Dog recovering after being set afire

The dog that was severely burned over the weekend is recovering well and has an excellent prognosis, Dr. Brenda Bush of Island Veterinary Services said Tuesday. The dog, named Dora, was brought to the veterinarian Saturday after suffering second- and third-degree burns on her flank and abdomen.

“She’s a brave little dog. She’s recovering really well,” said Dr. Bush. “She is very sweet. Even with the pain of that kind of injury, she’s letting us care for her. She’s just a very grateful little dog.”

The dog, which was allegedly set ablaze by its owner, was brought to Dr. Bush several hours after the incident and was immediately cared for via emergency surgical procedure. The dog had been pregnant, and Dr. Bush had to remove her uterus due to complications from dealing with the shock of the burns.

The wounds were likely life-threatening had they not been treated, but Dr. Bush said it was hard to speculate as to what exactly would have happened had the animal not received medical care.

“It’s hard to say,” she said on Tuesday morning. “A lot of dogs have amazing ability to heal even very traumatic wounds. She was at extreme high risk of dying from sepsis or bacterial invasion of those wounds. But I think more immediately, because her abdominal cavity was in such shock and reactivity from the burns, that would probably have killed her had she not had abdominal surgery.”

The Royal Cayman Islands Police Service said they are investigating the incident.

The police issued a statement on Tuesday that read: “On Saturday, May 13, police received a report of animal cruelty at a residential address in North Side where a dog had allegedly been set afire. Officers responded to the location and gathered information from those in the area, but the dog could not be located. Personnel from the Cayman Islands’ Humane Society also arrived and searched for the dog.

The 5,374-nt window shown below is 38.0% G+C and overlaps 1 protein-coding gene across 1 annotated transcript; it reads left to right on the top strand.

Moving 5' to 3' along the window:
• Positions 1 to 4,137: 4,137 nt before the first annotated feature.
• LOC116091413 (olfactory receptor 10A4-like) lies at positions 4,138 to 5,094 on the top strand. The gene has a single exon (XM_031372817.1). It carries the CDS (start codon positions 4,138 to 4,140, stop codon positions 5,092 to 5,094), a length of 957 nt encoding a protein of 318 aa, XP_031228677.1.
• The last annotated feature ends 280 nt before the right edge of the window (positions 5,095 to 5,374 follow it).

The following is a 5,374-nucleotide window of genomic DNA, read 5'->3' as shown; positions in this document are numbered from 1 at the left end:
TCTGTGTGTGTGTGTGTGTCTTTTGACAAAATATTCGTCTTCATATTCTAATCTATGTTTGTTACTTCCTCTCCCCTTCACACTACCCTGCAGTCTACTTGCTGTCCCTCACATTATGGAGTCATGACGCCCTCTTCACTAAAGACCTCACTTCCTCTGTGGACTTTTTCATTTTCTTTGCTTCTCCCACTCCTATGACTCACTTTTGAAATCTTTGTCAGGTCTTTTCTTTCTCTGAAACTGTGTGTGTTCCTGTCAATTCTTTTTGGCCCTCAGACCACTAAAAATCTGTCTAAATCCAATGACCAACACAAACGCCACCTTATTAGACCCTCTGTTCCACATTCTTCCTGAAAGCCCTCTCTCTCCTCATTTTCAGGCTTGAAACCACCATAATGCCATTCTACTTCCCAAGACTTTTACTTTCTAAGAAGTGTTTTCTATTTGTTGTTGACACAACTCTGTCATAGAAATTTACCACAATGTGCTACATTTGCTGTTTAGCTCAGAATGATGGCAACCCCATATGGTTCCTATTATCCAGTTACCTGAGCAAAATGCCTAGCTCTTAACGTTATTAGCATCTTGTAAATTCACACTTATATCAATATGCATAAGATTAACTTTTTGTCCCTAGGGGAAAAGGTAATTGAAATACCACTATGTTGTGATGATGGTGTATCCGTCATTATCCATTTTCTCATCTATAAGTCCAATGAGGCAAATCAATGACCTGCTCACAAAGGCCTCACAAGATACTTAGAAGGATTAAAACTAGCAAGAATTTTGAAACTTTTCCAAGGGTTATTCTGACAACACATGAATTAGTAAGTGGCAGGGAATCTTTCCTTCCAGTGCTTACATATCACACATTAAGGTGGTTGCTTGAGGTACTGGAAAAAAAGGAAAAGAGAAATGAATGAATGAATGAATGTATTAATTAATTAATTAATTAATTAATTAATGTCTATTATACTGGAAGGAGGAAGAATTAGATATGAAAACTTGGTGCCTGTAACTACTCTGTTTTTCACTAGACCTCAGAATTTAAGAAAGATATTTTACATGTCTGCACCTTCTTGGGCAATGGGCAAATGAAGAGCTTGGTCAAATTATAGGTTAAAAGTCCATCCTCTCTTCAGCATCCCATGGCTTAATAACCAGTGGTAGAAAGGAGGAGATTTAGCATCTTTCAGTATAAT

“Several hours later that day the animal was located and police were informed that the dog had been badly burned but was alive and being treated.”

Dr. Bush said Tuesday she has not yet spoken to the police, and she also said that normal procedure usually entails investigators visiting the clinic to check in on the animal and make a report. Island Veterinary Services originally believed it had treated this dog before, but that does not appear to be the case.

“I’m thinking that isn’t correct,” said Dr. Bush. “We had a dog for this owner called Dora listed and the dog would’ve been five years old when we treated it two years ago. The dog that came in that’s now called Dora is a young dog. She’s probably one, not over two years old. We really don’t think it’s the same dog now. Some owners do have a habit of using the same name for a lot of dogs that they get.

“At the time of the emergency, we really didn’t deal with that information, so we need to backtrack and try to see what the owner says as far as the age of the dog. But I don’t think we’d seen this dog before.”

The Cayman Islands Humane Society has repeatedly declined comment in order to allow the police to make progress in their investigation.

Dr. Bush said she is not sure what would happen when she was asked if the dog would be discharged to her previous owner.

“That is under investigation right now,” she said. “It would definitely depend on the information that the police is given or the animal welfare officer, hopefully, will get involved to make that decision. I guess it depends on the circumstances on the burns and how they happened and who was involved.”

Police ask that anyone with information about the case call the George Town Police Station at 949-4222, or leave anonymous tips at 949-7777 or via Crime Stoppers at 800-8477(TIPS).

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